a buy-out. See ECF No. 1-12, Ex. I (“A buy out is the only option.”). Meanwhile, Mnemania has
incurred costs and attorneys’ fees associated with protecting its rights. Forrest’s failure to appear
has impeded Mnemania’s ability move forward with this action, including to obtain any discovery.
We cannot allow Forrest to preclude Mnemania’s requested relief by simply failing to appear.
3. Forrest’s conduct is culpable
“Culpable conduct” is conduct “taken willfully or in bad faith.” Hritz v. Woma Corp., 732
F.2d 1178, 1182 (3d Cir. 1984). Forrest’s response to Mnemania’s attorneys’ second cease and
desist letter that “[a] buy out is the only option” is Mnemania’s only record evidence of bad faith.
See ECF No. 1-12, Ex. I. Even so, Forrest’s failure to respond to the complaint and failure to attend
our May 25, 2021 hearing were both “willful” in that Forrest accepted service of the complaint
and our order setting a hearing. Forrest was therefore aware of the action against him and our
hearing. We thus conclude that Forrest is culpable of continuing to use the CREMSTAR mark and
unable to offer a plausible defense. See E.A. Sween Co., 19 F. Supp. 3d at 576.
Accordingly, we find that an entry of default judgment on Counts I, II, and III is
Though it is entitled to recover Forrest’s profits and damages it has sustained under the
Lanham Act, 15 U.S.C. § 1117(a), Mnemania seeks only $1 in nominal damages. Mnemania notes
it cannot calculate the damage caused by Forrest’s infringement without discovery. See ECF No.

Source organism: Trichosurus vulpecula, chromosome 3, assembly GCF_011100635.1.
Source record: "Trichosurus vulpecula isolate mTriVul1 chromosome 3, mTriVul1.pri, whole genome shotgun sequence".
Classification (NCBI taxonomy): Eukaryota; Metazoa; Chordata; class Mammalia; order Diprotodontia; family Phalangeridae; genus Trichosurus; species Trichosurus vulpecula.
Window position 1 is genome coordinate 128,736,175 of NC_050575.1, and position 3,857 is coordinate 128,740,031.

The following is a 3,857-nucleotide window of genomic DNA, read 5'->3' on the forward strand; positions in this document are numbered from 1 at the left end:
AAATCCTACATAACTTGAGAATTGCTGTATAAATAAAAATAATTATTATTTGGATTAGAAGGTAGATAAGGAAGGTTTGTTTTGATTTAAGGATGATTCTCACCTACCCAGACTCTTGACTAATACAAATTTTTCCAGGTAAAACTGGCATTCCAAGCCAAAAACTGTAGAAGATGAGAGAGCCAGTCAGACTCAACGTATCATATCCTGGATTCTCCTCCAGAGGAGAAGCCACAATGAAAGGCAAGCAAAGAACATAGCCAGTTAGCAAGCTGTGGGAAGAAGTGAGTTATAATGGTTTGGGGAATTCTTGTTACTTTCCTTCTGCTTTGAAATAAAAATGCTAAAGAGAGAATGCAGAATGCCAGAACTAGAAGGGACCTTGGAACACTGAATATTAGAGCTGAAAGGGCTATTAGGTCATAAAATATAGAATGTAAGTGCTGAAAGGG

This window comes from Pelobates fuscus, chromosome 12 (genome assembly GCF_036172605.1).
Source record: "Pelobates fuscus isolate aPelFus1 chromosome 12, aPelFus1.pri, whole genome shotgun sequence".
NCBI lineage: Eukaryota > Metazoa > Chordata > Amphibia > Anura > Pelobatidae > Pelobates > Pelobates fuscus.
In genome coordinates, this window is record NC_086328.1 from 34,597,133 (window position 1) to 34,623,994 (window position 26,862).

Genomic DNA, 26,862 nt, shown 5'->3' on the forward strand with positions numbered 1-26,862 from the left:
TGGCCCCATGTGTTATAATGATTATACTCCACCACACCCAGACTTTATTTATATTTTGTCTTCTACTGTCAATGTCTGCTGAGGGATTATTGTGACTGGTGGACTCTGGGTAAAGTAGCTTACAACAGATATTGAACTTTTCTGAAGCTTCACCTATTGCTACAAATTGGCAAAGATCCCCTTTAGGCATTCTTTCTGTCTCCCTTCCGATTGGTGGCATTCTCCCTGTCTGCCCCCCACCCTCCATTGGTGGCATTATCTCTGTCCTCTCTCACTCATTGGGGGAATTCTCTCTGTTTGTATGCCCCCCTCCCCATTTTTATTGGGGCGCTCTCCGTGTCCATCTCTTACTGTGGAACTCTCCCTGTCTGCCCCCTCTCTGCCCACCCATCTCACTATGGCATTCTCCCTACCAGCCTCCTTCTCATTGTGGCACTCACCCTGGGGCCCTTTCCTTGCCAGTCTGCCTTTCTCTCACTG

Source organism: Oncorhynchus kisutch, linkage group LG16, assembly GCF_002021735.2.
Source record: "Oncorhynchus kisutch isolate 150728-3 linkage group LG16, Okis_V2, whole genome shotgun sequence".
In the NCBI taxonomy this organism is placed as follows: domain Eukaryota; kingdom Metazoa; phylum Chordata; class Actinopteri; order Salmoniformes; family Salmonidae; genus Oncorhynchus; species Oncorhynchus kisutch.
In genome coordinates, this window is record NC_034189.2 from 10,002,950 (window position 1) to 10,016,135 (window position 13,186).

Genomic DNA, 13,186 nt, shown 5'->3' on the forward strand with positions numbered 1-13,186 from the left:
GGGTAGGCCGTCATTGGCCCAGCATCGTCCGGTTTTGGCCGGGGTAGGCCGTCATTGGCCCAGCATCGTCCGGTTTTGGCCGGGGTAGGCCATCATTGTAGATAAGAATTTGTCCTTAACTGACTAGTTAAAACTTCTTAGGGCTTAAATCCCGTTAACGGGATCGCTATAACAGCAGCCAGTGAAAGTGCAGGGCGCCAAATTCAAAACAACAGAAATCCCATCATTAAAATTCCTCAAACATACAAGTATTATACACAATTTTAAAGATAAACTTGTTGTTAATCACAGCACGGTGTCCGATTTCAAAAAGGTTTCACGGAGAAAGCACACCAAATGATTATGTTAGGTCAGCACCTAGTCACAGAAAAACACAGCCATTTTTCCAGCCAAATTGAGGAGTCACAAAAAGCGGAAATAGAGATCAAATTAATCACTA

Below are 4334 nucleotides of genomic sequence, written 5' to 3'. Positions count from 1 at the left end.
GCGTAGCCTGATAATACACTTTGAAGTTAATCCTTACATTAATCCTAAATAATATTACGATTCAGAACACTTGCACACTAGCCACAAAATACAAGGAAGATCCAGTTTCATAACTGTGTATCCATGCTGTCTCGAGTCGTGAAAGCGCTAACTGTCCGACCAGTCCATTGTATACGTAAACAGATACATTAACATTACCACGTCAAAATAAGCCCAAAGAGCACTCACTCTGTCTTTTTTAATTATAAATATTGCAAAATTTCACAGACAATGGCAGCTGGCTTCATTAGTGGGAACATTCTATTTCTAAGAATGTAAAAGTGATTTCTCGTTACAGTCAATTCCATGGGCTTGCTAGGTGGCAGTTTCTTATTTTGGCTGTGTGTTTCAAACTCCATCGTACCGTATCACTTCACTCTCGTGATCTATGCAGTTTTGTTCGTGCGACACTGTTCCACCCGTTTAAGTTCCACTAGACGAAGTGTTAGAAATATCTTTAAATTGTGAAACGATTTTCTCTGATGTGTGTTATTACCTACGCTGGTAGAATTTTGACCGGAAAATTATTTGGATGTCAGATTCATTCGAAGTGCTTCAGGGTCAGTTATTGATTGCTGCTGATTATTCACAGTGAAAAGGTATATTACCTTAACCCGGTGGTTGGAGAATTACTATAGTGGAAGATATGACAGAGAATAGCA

12-1 at 7. As its damages and Forrest’s profits certainly exceed $1, we will award $1 in nominal
damages for Forrest’s Lanham Act violations.
B. Injunctive relief
Mnemania requests that we enter a permanent injunction against Forrest requiring it to
“immediately cease all uses of the mark and name CREMSTAR and CREMSTAR OF GREATER
PHILADELPHIA and to immediately cancel the fictitious entity registration with the
Commonwealth of Pennsylvania.” ECF No. 12-1 at 7. Mnemania also seeks our permission to
present the order we enter to necessary entities to ensure Forrest discontinues its infringing
Under the Lanham Act, 15 U.S.C. 1116(a), we may enter injunctive relief to prevent further
trademark infringement where we have determined that the plaintiff succeeded on the merits. 7Eleven, Inc. v. Upadhyaya, 926 F. Supp. 2d 614, 629 (E.D. Pa. 2013) (citing Ciba–Geigy Corp. v.
Bolar Pharmaceutical Co., Inc., 747 F.2d 844, 850 (3d Cir.1984)). As we already determined
Mnemania’s claims of trademark infringement and unfair competition under the Lanham Act are
legally sufficient, we turn to the factors to be considered in deciding a request for a permanent